Calf muscle tears and their diagnosis.

Ever felt an unerving "pop" at the back of your leg when running or even down from a low step ? Maybe you get tighter calves when running rather than sudden acute pain.

Calf muscle injuries are relatively common occuring in many sporting situations that require sudden acceleration and deceleration. They also occur in day to day activity, especially when making a sudden change in direction or stepping down of a height.

Unfortunately they can be difficult to manage in the early stages due to their role in standing, walking and running and also they do tend to be a bit slower regarding healing times.

First some calf muscle anatomy

Sometimes referred to as the triceps surae complex, the calf muscle is actually a complex of three muscles:

  1. Gastrocnemius, outer muscle. Lies across the knee joint and ankle joint. Most vulnerable to injury.

  2. Soleus, inner muscle lying behind gastrocnemius. Crosses the ankle joint only.

  3. Plantaris, small thin muscle that has a short muscle belly and long tendon. Sandwiched between gastrocnemius and soleus.

Plantaris is present in about 80% of the population and may have more of a role in perception of movement at the ankle and knee rather than a producer or absorber of force.

These muscles blend into the achillies tendon and have a clever connective tissue framework within them known as an aponneurosis.

gastrocnemius and

The main action of these muscles is to plantar flex or point the foot. Since the gastrocnemius crosses the knee joint it is also involved in flexing the knee.

Role of the calf muscles in running and walking.

  1. Help us plantar flex the foot to push off the floor / ground . This is important in propelling us forwards when running and walking.

  2. The main action of these muscles is to plantar flex or point the foot. Since the gastrocnemius crosses the knee joint it is also involved in flexing the knee.

  3. They absorb ground reaction forces, when the foot hits the gound in walking about 50% of force is absorbed by the gastrocnemius and the rest by the soleus muscle.

  4. The connective tissue component of the muscles,(aponeurosis), is designed to help distribute the absorbed forces throughout the muscle complex helping reduce injury and store energy for forward propulsion.

Calf muscle tear diagnosis.

In acute calf injuries there is usually a sudden onset in pain often associated with a sudden change in action at the foot and ankle. This can be a simple as sudddenly having to step out of the way of an oncoming object, starting to increase pace when running or jumping and landing.

Grading and Treatment of calf tears.

Grade 1

Pain during or after activity

ROM normal at 24hr

Normal power and initiation

Pain on contractionMyofascial - injury in the peripheral aspect of the muscle

Grade 2

Pain during activity and restricts participation

Limitation with ROM

Pain on contraction

Reduced power on testingMusculotendinous - Injury within the muscle belly most commonly at musculotendonous junction (MTJ)

Grade 3

Extensive tear

Sudden onset of pain

Significantly reduced ROM

Pain on walking

Obvious weakness on testingIntratendinous - An injury which extends into the tendon

Grade 4

Sudden onset of pain

Significant limitation to activity

Palpable gap in muscle

May be less painful than Grade 3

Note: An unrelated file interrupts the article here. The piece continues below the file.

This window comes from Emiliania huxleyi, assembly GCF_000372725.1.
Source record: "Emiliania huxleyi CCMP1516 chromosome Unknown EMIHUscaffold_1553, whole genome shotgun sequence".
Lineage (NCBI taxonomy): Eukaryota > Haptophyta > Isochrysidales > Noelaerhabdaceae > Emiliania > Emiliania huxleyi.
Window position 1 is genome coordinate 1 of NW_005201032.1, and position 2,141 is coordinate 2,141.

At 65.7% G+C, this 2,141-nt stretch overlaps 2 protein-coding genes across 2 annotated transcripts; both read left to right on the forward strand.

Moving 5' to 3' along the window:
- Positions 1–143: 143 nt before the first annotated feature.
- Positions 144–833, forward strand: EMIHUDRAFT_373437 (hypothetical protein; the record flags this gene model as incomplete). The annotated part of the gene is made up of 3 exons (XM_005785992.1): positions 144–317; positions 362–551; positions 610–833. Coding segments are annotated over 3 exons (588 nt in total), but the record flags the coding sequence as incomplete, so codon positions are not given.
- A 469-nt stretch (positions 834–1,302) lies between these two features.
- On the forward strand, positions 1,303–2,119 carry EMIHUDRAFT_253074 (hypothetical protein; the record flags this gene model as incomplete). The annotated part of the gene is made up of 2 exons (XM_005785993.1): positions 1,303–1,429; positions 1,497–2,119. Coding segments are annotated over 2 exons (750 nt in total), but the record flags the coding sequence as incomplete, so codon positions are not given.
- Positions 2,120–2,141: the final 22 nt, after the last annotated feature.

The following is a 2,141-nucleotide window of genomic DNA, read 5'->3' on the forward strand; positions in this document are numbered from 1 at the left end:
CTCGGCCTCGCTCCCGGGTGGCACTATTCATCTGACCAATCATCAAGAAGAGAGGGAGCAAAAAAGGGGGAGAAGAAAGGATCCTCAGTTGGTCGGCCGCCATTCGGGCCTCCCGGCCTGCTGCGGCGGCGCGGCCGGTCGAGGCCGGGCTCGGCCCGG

Complete tear of muscle or tendon

Alternative Diagnosis for calf pain

There are other conditions that create pain in the calf that need to be excluded when presenting with calf pain.

Biomechanical overload syndrome

Calf pain that gradually develops with exercise may be more acurately defined as biomechanical overload syndrome.

This is based on the idea that pain is caused by fatigue failure which occurs when a muscle is overloaded due to lack of strength endurance and inefficent running mechanics. The treatment of this is to try and improve the running biomechanics as well as increasing the strength endurance of the calf muscle complex and lower limbs to tolerate repetitive loading, i.e running.

Neural sensitization.

It is not unusual to find individuals with acute calf pain that it is actually due to a sensitized tibial nerve rather than a tear in the muscle.

This can be a result of a local injury to the area, ironically can be a calf tear, or it can be related to issues in the lumbar spine that sensitize the nerve and cause the painful symptoms.

Unlike a calf tear the pain in this presentation is more likely indicating that the tissue is hurting rather than any damage being done and hopefully resolves faster than an actual tear with appropriate management.

Bakers cyst.

Baker’s cysts are a relatively common finding in athletes presenting with intra-articular knee pathology. They usually develop in the postero-medial popliteal fossa due to the lack of anatomic support in this area of the synovial capsule and can often be seen as a swelling at the back of the knee. They are not really a cyst but more a swelling of the knee capsule.

If the "cyst" ruptures this can create swelling and pain in the calf which usually improves with time and appropriate management.

Deep Vein Thrombosis, (DVT)

DVT on the left leg. Red, swollen and firm

DVT is another potential vascular cause of calf pain, which must not be missed. Symptoms in the calf will be red, hot, firm, swollen and tender to touch.

It usually occurs after surgery or following a period of immobilisation, but can also present in association with calf injuries. This is due to a combination of lack of movement, disuse of the muscle pump, and the compressive effect of swelling on the blood vessels.

Likely hood of a DVT can be assessed using the Wells score for DVT

Wells score for DVT

Next time we will look at the management of acute calf tears through to return to sport / activity.

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